Circumstances were totally different in 1999, and I was at an age where home could be anywhere. For a 4-year-old, home can be in a forest, a tractor, a refugee camp — even while escaping. But we can’t take refuge in escape when we’re forced to “stay at home.” Let’s return to that appeal.
Where is home for a woman who is suffering abuse?
Women are stuck at home, but not necessarily safe there. Staying inside might save you from COVID-19, so that’s something. But we should not forget that this crisis has not put an end to an existing one: The continual violence against women. In fact, it’s worth remembering that not a single one of the world’s problems is on hold while we grapple with this virus and face our new realities.
Imagine if we had taken systemic violence against women more seriously, responding to it with the same proactive call to arms that we are responding to this virus.Perhaps we would be able to cope with the virus in a more comprehensive way. Now that we’re all forced to stay at home, maybe the world should think a little harder about the murder and abuse of women — and wonder why has it never been seen as an acute issue before.
For those of us who are living not only with the pain of the loss of a loved one to femicide, but also with the dread of who might be the next victim, the virus is just an added fear.
The problems of women have become amplified and will continue even when we are “freed from home.” At the moment, with a pandemic on our doorstep, women are working twice as hard as they worked before isolation.
Let us also not forget that the isolation of women is nothing new. Many women who were locked inside before have never had any escape.The only thing that has changed is the length of time that men have had to stay at home, and children too, what with the closure of schools and other social spaces.
Now, women at home have more mouths to feed, constantly. Every minute, in fact. Before all this, maybe a woman had at least a moment to herself — to watch TV, read a book, or just do something insignificant that didn’t put her at the center of attention. I say insignificant, but it might not feel like that to someone who has gone to such lengths to finally get the opportunity to do something for themselves.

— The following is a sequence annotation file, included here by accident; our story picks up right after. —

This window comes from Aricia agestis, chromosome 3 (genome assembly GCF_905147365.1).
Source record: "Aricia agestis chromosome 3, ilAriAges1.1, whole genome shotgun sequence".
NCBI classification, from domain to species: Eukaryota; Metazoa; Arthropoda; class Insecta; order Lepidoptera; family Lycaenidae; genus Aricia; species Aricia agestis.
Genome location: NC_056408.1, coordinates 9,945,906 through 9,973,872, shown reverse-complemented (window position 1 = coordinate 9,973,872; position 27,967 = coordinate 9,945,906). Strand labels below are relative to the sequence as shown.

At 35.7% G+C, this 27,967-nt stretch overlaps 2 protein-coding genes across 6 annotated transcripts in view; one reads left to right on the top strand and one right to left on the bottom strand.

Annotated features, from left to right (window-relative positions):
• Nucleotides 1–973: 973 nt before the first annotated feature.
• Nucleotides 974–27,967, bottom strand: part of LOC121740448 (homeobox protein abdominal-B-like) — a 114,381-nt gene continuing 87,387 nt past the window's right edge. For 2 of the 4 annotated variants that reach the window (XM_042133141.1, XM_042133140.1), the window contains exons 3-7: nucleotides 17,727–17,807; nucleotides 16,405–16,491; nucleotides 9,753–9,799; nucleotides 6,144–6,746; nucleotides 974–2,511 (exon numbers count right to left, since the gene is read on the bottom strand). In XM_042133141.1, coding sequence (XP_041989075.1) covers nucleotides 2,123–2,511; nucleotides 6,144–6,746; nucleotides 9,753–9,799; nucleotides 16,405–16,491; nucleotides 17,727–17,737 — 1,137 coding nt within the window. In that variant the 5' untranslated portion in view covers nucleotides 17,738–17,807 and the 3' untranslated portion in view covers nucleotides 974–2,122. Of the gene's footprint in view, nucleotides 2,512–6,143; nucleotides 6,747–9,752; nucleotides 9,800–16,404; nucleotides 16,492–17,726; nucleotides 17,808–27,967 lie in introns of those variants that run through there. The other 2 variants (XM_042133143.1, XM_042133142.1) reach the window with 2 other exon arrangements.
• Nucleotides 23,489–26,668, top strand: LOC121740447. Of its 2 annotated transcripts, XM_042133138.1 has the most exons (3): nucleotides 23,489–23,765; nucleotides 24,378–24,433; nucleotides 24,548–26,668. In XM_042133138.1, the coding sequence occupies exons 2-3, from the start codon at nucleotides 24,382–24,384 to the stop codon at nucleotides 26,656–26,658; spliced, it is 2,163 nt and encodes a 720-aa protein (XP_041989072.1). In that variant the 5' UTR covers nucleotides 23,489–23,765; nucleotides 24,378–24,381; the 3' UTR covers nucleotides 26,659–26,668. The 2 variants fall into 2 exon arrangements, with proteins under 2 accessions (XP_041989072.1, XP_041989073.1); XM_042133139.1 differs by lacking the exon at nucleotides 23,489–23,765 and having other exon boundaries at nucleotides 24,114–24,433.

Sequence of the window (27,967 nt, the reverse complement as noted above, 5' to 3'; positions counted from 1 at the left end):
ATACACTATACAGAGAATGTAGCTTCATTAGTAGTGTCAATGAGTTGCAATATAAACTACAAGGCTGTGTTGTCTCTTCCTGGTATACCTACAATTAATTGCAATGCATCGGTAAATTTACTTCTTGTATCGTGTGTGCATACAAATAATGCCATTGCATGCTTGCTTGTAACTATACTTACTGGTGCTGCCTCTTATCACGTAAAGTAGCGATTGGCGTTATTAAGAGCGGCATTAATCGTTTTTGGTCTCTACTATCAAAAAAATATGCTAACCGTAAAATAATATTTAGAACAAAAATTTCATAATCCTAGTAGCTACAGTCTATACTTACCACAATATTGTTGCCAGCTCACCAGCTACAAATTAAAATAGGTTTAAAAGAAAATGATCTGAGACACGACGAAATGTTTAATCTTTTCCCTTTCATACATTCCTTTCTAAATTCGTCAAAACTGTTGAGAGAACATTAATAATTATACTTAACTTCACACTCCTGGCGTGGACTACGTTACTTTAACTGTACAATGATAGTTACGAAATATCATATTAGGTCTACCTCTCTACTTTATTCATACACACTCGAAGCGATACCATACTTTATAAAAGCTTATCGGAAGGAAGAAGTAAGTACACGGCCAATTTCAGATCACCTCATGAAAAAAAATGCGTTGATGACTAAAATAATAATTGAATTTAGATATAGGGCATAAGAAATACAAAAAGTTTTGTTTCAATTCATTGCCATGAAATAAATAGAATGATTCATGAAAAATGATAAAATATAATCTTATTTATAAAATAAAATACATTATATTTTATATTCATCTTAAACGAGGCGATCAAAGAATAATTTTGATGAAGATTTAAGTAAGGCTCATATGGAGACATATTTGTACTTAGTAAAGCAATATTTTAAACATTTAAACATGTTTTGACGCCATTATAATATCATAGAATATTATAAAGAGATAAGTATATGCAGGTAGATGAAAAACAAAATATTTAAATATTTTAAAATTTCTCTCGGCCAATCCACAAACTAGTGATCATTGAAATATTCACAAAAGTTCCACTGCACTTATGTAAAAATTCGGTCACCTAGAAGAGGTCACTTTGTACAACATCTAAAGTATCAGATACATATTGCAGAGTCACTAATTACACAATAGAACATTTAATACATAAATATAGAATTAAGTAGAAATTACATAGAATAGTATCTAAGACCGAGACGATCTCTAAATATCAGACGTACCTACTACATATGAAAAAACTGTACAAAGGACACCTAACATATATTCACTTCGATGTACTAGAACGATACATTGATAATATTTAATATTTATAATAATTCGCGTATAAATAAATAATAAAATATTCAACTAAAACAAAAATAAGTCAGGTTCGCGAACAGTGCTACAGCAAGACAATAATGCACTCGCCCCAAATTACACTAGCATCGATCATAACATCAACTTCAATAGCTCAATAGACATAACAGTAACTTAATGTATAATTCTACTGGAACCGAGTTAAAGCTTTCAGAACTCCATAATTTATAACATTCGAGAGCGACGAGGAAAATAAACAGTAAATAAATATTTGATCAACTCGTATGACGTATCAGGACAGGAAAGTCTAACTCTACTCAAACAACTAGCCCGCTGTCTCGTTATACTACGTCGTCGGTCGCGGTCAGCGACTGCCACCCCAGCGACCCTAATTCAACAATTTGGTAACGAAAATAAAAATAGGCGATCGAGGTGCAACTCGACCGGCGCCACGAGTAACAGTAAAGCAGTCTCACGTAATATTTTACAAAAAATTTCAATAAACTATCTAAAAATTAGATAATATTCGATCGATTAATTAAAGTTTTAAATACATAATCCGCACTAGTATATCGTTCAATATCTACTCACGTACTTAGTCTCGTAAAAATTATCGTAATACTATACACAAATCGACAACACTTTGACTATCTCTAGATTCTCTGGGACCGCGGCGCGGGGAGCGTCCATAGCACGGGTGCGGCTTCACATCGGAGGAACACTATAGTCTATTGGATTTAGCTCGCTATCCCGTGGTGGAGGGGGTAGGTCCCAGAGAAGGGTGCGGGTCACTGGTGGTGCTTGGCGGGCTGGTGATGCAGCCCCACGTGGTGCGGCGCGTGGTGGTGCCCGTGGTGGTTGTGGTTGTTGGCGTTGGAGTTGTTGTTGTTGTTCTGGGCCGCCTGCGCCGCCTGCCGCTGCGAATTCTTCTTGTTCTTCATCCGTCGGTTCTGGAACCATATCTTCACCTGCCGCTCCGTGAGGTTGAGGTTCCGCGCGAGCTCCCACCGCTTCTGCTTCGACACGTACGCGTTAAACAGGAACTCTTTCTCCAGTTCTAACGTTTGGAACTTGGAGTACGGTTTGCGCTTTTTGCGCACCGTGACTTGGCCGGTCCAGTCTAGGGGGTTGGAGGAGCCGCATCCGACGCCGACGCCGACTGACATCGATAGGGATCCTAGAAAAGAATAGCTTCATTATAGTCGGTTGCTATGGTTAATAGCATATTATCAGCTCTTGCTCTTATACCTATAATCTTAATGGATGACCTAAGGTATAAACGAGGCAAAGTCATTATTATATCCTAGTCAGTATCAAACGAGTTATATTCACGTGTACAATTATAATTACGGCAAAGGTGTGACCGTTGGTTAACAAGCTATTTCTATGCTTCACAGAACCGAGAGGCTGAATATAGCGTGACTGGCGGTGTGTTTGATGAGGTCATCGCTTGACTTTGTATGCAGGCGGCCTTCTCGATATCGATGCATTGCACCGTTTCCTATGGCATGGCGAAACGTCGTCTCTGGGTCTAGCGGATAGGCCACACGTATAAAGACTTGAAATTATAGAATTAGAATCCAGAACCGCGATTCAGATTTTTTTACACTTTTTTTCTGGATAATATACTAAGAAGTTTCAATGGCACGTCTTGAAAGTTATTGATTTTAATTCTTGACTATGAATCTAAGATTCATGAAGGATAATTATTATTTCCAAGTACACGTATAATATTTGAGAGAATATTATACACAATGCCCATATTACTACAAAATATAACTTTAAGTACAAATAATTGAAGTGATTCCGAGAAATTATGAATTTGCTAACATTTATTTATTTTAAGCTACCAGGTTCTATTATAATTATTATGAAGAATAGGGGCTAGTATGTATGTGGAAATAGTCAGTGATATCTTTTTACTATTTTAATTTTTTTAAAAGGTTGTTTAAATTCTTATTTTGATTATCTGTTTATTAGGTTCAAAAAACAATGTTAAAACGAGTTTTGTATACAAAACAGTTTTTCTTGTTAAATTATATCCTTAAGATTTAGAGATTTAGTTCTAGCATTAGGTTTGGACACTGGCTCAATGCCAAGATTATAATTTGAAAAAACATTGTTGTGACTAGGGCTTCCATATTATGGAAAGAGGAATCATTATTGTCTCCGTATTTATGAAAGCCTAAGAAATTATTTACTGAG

Stuck with their abuser, many women are now at gunpoint all the time. In a relationship where violence is the norm, a way of life — “home” even — often the only relief comes with physical distance from the abusive partner. And now, with the measures Kosovo has put into place, this distance is only possible for 90 minutes a day.
It is not a case of domestic abuse going back to being a private matter now that we are locked away, because it was never a public matter in the first place.
During this time of self-isolation, victims of violence are allowed to leave home at any time, but when many of them had nowhere to go before the virus, what makes us think that they have somewhere to go now that everything is even murkier? When security organizations have not protected them before, how can we direct them to the same organizations now?
Once again: The virus has not put yesterday’s issues on hold; at best, it has just changed their flavor.
In this way, the issue of domestic abuse is at risk of being reinforced as a “private matter” and the channels where such violence is voiced and challenged are more vital now than ever before. When abuse is kept within the living rooms and kitchens of our homes, home itself becomes a haven for violence, not for victims.
When violence remains in the private domain because the channels through which it can be made public are restricted, abusers simply have more freedom to behave violently. It is not a case of domestic abuse going back to being a private matter now that we are locked away, because it was never a public matter in the first place.
Where is home for LGBTQI+ people?
LGBTQI+ people, especially those who haven’t come out to their families, are forced to take on another identity at home.There is the fear that even the slightest slip might, in the worst case, cost them their lives, and in the best case, earn them contempt.
Imagine having to start each day with a “good morning” to people who do not accept who you are.
The virus did not bring about homophobia and transphobia, it just gave them a platform — the home. Although LGBTQI+ people are outsiders pretty much everywhere, they might previously have found escape in at least some safe spaces.That’s not to say that the situation was good before, but it was something. Small pockets of society where these people are free to be themselves — which were not abundant even before COVID-19 — are now very much restricted.